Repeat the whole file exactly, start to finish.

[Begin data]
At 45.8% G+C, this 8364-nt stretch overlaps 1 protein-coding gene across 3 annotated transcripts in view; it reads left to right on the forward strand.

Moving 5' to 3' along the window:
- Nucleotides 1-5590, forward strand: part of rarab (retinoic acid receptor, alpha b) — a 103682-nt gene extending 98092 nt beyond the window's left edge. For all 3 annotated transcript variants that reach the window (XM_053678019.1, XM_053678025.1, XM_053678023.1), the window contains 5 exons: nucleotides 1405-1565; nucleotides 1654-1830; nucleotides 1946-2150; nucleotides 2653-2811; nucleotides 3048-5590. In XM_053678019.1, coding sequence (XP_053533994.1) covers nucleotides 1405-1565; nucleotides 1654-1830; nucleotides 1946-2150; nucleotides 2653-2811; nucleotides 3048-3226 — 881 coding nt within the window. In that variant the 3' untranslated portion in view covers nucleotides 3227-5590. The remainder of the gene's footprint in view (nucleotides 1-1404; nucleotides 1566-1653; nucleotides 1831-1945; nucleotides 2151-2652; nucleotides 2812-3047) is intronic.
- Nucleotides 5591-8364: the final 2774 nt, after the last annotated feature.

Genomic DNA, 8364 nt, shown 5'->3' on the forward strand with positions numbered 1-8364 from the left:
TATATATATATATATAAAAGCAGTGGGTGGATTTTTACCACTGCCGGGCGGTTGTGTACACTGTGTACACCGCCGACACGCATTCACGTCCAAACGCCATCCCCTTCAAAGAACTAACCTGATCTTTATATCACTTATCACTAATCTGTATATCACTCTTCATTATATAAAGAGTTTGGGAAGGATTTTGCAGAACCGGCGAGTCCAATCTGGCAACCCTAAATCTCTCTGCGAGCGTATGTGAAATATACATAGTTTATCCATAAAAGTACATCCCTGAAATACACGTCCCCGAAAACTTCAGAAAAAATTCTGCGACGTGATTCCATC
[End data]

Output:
At 45.8% G+C, this 8364-nt stretch overlaps 1 protein-coding gene across 3 annotated transcripts in view; it reads left to right on the forward strand.

Moving 5' to 3' along the window:
- Nucleotides 1-5590, forward strand: part of rarab (retinoic acid receptor, alpha b) — a 103682-nt gene extending 98092 nt beyond the window's left edge. For all 3 annotated transcript variants that reach the window (XM_053678019.1, XM_053678025.1, XM_053678023.1), the window contains 5 exons: nucleotides 1405-1565; nucleotides 1654-1830; nucleotides 1946-2150; nucleotides 2653-2811; nucleotides 3048-5590. In XM_053678019.1, coding sequence (XP_053533994.1) covers nucleotides 1405-1565; nucleotides 1654-1830; nucleotides 1946-2150; nucleotides 2653-2811; nucleotides 3048-3226 — 881 coding nt within the window. In that variant the 3' untranslated portion in view covers nucleotides 3227-5590. The remainder of the gene's footprint in view (nucleotides 1-1404; nucleotides 1566-1653; nucleotides 1831-1945; nucleotides 2151-2652; nucleotides 2812-3047) is intronic.
- Nucleotides 5591-8364: the final 2774 nt, after the last annotated feature.

Genomic DNA, 8364 nt, shown 5'->3' on the forward strand with positions numbered 1-8364 from the left:
TATATATATATATATAAAAGCAGTGGGTGGATTTTTACCACTGCCGGGCGGTTGTGTACACTGTGTACACCGCCGACACGCATTCACGTCCAAACGCCATCCCCTTCAAAGAACTAACCTGATCTTTATATCACTTATCACTAATCTGTATATCACTCTTCATTATATAAAGAGTTTGGGAAGGATTTTGCAGAACCGGCGAGTCCAATCTGGCAACCCTAAATCTCTCTGCGAGCGTATGTGAAATATACATAGTTTATCCATAAAAGTACATCCCTGAAATACACGTCCCCGAAAACTTCAGAAAAAATTCTGCGACGTGATTCCATC